Sickle-Cell Disease Carriers

Sickle cell disease carriers, also sometimes referred to as people with sickle cell trait, are individuals that carry a single gene mutation for sickle cell disease. Carriers do not tend to have any symptoms and usually only know that they have the trait if they are tested for the disease.

Sickle Cell Disease vs. Sickle Cell Trait

The main difference between sickle cell disease and trait is that people with the disease have two gene mutations, whereas people with the trait have one gene mutation. The mutated gene affects the shape of the haemoglobin cells in the blood so that they become sickle-shaped rather than flat discs.

With one gene mutation (sickle cell trait) only a small proportion of the haemoglobin cells are affected and symptoms only become noticeable in extreme situations, such as extreme heat, dehydration, high altitudes and significant stress. With two gene mutations (sickle cell disease), there is a greater proportion of affected haemoglobin cells and symptoms are much more prominent.

Individuals with sickle cell trait do not usually need any treatment and can live an otherwise normal life, although some extra care may be needed when planning to have a family.

At-Risk Populations

Although anyone can be a carrier of sickle cell disease, the trait is more common in some populations. People at greatest risk are those with origins from:

  • Africa
  • Caribbean
  • Middle East
  • India
  • Easter Mediterranean

In the United Kingdom, approximately 240,000 people carry a defected sickle gene and 1 in 2,400 babies have sickle cell disease.

Autosomal Recessive Inheritance Pattern

Sickle cell disease is inherited in an autosomal recessive pattern, which means that males and females are affected equally and both parents must carry a defected gene for a child to be diagnosed with the disease.

If both the mother and the father are genetic carriers, there is a:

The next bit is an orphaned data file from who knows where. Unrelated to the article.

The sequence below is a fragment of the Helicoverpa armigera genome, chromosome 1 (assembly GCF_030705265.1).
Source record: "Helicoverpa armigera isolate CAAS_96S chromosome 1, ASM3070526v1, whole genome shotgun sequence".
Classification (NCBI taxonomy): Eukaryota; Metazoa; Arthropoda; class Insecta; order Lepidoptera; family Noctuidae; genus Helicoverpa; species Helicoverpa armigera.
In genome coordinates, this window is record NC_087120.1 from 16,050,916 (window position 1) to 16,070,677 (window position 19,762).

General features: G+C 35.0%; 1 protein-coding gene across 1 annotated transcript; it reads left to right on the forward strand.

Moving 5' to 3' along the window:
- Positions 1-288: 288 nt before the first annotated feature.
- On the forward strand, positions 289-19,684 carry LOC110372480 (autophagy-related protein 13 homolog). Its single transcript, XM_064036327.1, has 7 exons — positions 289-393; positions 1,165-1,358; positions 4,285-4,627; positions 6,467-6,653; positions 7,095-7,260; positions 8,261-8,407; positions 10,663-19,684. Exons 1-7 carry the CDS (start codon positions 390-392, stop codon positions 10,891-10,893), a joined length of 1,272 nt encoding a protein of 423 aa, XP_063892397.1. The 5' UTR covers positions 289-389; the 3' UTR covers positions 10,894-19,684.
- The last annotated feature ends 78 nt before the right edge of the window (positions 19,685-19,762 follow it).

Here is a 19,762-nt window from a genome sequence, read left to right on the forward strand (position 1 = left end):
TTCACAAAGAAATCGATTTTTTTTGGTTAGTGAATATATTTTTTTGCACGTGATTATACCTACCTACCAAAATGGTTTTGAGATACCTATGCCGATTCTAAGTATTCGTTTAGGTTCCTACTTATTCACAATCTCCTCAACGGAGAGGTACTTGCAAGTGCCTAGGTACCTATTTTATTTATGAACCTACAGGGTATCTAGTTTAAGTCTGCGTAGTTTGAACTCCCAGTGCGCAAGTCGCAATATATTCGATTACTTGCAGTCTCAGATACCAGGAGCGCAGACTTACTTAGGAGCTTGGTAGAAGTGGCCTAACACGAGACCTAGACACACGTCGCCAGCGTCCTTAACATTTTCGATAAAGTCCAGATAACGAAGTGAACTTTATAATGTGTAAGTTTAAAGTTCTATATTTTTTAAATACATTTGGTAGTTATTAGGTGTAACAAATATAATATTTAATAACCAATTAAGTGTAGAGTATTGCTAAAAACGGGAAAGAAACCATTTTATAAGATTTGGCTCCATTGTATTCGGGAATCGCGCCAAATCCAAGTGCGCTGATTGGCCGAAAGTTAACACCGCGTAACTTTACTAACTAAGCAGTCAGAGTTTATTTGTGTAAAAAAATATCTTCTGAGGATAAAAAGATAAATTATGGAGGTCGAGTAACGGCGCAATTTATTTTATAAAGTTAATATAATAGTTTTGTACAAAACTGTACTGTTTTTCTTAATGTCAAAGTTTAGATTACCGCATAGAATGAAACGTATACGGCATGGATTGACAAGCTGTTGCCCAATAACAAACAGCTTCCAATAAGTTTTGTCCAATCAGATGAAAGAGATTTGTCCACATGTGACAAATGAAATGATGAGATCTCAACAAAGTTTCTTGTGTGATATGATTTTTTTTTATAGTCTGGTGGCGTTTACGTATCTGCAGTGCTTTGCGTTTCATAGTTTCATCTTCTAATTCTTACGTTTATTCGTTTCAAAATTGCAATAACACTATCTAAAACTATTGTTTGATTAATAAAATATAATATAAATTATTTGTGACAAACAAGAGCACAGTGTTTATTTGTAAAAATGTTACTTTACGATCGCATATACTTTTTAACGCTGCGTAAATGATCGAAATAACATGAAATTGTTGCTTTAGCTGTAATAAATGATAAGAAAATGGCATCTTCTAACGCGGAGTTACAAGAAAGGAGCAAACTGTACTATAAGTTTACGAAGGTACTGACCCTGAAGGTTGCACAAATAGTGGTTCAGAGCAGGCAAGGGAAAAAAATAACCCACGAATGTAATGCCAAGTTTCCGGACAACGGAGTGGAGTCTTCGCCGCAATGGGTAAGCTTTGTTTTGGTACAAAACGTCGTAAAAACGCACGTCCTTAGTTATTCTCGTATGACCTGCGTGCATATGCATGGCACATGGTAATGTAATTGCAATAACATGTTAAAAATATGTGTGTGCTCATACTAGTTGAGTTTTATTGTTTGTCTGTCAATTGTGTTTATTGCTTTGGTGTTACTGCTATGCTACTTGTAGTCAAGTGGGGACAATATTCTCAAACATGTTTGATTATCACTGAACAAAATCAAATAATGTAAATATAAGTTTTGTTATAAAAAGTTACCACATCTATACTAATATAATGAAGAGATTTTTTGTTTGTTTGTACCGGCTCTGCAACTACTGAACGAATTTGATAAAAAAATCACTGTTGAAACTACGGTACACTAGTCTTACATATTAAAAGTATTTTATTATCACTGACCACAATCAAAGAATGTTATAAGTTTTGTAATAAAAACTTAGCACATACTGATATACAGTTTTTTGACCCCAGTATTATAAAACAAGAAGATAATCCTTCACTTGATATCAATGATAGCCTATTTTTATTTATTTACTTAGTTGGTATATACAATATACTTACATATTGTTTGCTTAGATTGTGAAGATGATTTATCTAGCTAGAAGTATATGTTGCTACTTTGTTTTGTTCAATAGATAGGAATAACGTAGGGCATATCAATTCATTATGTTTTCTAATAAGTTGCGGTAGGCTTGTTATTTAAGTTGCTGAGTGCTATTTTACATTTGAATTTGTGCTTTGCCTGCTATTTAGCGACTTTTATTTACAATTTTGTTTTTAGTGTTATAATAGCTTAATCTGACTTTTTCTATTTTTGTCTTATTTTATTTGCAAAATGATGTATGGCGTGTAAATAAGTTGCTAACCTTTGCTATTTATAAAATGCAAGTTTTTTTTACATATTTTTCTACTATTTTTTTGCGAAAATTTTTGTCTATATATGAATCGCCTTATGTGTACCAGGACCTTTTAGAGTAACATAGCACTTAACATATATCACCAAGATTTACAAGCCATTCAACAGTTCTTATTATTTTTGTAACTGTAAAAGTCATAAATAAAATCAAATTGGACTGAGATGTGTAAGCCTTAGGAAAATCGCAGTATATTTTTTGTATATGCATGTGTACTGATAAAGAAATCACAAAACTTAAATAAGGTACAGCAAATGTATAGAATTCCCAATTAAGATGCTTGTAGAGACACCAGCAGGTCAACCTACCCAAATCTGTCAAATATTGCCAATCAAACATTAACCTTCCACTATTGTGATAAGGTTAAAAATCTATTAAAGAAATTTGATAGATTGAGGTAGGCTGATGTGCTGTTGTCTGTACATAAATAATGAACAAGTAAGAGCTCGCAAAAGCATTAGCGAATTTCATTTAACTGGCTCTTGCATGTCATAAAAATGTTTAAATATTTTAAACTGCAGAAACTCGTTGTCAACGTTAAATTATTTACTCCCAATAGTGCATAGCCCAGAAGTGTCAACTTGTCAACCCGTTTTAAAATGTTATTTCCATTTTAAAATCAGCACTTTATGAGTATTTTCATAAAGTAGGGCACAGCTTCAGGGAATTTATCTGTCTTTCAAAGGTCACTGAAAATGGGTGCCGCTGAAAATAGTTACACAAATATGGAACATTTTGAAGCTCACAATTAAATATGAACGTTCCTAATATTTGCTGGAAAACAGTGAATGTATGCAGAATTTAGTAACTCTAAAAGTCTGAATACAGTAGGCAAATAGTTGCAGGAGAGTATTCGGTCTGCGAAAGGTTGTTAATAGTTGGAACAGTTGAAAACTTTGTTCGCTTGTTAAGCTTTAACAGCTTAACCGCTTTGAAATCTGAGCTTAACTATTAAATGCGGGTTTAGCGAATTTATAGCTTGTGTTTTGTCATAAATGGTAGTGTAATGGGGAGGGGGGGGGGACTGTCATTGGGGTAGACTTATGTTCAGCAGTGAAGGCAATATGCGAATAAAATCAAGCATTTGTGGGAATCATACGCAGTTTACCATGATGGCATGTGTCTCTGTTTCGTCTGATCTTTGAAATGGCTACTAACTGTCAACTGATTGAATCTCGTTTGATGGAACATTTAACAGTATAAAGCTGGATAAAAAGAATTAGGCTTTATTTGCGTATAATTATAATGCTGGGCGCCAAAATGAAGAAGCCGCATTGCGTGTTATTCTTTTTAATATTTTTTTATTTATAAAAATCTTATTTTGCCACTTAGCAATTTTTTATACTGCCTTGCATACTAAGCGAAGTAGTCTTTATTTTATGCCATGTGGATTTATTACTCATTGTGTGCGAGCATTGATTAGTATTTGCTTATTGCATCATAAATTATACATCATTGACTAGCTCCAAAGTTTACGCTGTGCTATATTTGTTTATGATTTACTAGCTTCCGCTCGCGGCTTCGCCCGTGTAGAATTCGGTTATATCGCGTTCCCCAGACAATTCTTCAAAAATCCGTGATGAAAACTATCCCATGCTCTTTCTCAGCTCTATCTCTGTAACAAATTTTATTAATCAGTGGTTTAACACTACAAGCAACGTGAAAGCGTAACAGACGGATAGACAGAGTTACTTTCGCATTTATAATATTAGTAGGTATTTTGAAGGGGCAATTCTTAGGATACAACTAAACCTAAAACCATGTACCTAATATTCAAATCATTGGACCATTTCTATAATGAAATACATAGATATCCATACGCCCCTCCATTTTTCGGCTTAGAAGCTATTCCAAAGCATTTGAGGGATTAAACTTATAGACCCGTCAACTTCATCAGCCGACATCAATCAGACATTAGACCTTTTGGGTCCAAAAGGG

• 25% chance the child will have sickle cell disease
  • 50% chance the child will be a carrier, with a sickle cell trait
  • 25% chance the child will not carry a defected gene.

If one parent is a carrier, there is a 25% chance the child will possess the trait but will otherwise be unaffected.

Family Planning

Sickle cell disease carriers are a distinctive population group as they have the potential to pass the trait on to their children. If their child inherits two genes, one from each parent, they are likely to be affected by the serious form of the disease.

For this reason, couples expecting a child will often want to know if they possess the trait, to understand if their child might be affected by sickle cell disease. There are currently screening tests available for pregnant women and newborn babies that can determine the presence of defected genes or haemoglobin cells from a blood sample.

If a pregnant mother is found to be a genetic carrier, the father is usually tested as well to determine the baby’s risk of being affected by the disease. When a baby is at risk, there is a prenatal test that is able to determine the genetic status of the baby, from two to three months after conception.


Further Reading

Last Updated: Aug 23, 2018

Yolanda Smith

Written by

Yolanda Smith

Yolanda graduated with a Bachelor of Pharmacy at the University of South Australia and has experience working in both Australia and Italy. She is passionate about how medicine, diet and lifestyle affect our health and enjoys helping people understand this. In her spare time she loves to explore the world and learn about new cultures and languages.


Please use one of the following formats to cite this article in your essay, paper or report:

  • APA

    Smith, Yolanda. (2018, August 23). Sickle-Cell Disease Carriers. News-Medical. Retrieved on July 14, 2020 from

  • MLA

    Smith, Yolanda. "Sickle-Cell Disease Carriers". News-Medical. 14 July 2020. <>.

  • Chicago

    Smith, Yolanda. "Sickle-Cell Disease Carriers". News-Medical. (accessed July 14, 2020).

  • Harvard

    Smith, Yolanda. 2018. Sickle-Cell Disease Carriers. News-Medical, viewed 14 July 2020,


The opinions expressed here are the views of the writer and do not necessarily reflect the views and opinions of News Medical.
You might also like... ×
Exploring mechanisms of resistance to HIV in people with sickle cell disease